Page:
The Hero’s Debate

One of the great distinctions between fiction and non-fiction, and the one that often gives a novel its most profound resonance, is (or is supposed to be) what I call the “Hero’s Debate,” the musings, questions and answers inside the narrator’s head.  It is hidden from the other characters and revealed to the reader.  If the book is told from a single point of view, only that character can carry on the debate–if the POV’s are multiple, each one is allowed to share his or her thoughts with the reader.

Lucifer’s Promise is a week or two away from going to the publisher.  I’ve stopped looking at the dialogue and pure exposition closely, but every two or three days I examine the debates in the hero’s–Harry Monmouth’s–head.  I did it again this morning and, as usual, found one or two “little” things I wanted to change.

For example, during a critical scene near the end of the book, Harry begins an interior dialogue with “A great weight lifted from my shoulders.”  As it happens, this sentiment–which was included in the manuscript early on–was a placeholder, something I always intended to replace when I came up with a better way to express it.  It’s a blaring cliche, which are to be avoided always unless included in the dialogue of a character prone to cliches. [An aside:   Elmore Leonard says that “all hell broke loose” is an unpardonable abuse (he says the same thing of “suddenly”), but the truth is many real people use it to describe circumstances they encounter.]  For some reason, I couldn’t come up with the right words until I finally realized I didn’t need it at all.  Assuming I had laid the groundwork properly, which I believe I had, the reader would know how relieved Harry was.  It’s another exercise in “showing” and not “telling.”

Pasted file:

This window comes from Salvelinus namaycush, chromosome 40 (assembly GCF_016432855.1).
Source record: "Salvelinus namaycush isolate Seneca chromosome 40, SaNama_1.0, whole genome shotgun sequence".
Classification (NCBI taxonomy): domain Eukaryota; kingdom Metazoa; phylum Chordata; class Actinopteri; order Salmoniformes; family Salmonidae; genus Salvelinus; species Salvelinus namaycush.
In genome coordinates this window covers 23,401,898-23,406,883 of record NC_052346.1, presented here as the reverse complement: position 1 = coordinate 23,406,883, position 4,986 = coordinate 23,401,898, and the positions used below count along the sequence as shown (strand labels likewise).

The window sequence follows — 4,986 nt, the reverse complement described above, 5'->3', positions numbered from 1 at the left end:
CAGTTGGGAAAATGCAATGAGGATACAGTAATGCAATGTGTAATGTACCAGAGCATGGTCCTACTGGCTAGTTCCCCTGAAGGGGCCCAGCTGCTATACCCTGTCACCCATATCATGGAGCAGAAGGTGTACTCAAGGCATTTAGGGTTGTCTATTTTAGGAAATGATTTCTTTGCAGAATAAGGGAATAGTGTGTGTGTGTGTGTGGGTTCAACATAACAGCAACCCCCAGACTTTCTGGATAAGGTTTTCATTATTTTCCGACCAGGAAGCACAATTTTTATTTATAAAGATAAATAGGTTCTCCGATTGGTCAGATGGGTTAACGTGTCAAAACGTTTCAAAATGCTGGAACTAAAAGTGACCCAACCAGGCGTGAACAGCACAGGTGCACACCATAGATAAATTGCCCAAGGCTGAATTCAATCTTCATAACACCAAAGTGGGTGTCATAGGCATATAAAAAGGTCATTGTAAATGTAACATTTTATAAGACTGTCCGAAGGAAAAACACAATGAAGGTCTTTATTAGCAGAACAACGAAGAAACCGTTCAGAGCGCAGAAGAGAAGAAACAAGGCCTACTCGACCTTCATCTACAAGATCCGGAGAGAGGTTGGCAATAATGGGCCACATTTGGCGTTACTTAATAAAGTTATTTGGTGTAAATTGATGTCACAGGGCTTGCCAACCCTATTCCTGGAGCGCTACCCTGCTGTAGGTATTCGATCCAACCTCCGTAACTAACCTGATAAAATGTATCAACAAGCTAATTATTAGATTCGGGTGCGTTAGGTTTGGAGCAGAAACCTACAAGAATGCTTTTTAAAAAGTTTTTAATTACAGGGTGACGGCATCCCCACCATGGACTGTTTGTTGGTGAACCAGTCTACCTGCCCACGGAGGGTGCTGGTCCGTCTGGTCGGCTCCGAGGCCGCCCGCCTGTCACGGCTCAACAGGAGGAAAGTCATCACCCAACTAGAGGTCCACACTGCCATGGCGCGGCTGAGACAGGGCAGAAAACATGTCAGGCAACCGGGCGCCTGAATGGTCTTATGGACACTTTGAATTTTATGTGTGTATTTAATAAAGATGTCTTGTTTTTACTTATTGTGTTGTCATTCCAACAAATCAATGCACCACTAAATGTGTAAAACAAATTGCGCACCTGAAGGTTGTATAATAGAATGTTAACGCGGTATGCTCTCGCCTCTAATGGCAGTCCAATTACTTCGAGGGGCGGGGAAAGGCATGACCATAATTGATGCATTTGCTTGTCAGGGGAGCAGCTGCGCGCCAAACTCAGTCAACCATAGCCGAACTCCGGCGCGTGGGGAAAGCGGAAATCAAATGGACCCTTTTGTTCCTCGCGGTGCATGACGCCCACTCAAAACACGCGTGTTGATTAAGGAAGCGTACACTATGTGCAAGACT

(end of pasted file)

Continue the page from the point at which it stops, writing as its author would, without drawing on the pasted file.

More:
Which leads to another reason for my close and continual examination of the hero’s thoughts.  I have a legal tic that almost forces me to state a conclusion, followed by the evidence that supports it.  Most people don’t think that way.  Lawyers–intent on convincing judges and juries–do.  It’s a constant battle to eliminate it.  It’s true that Harry’s a lawyer, too, but Lucifer’s Promise is intended for an audience larger than the bar association.

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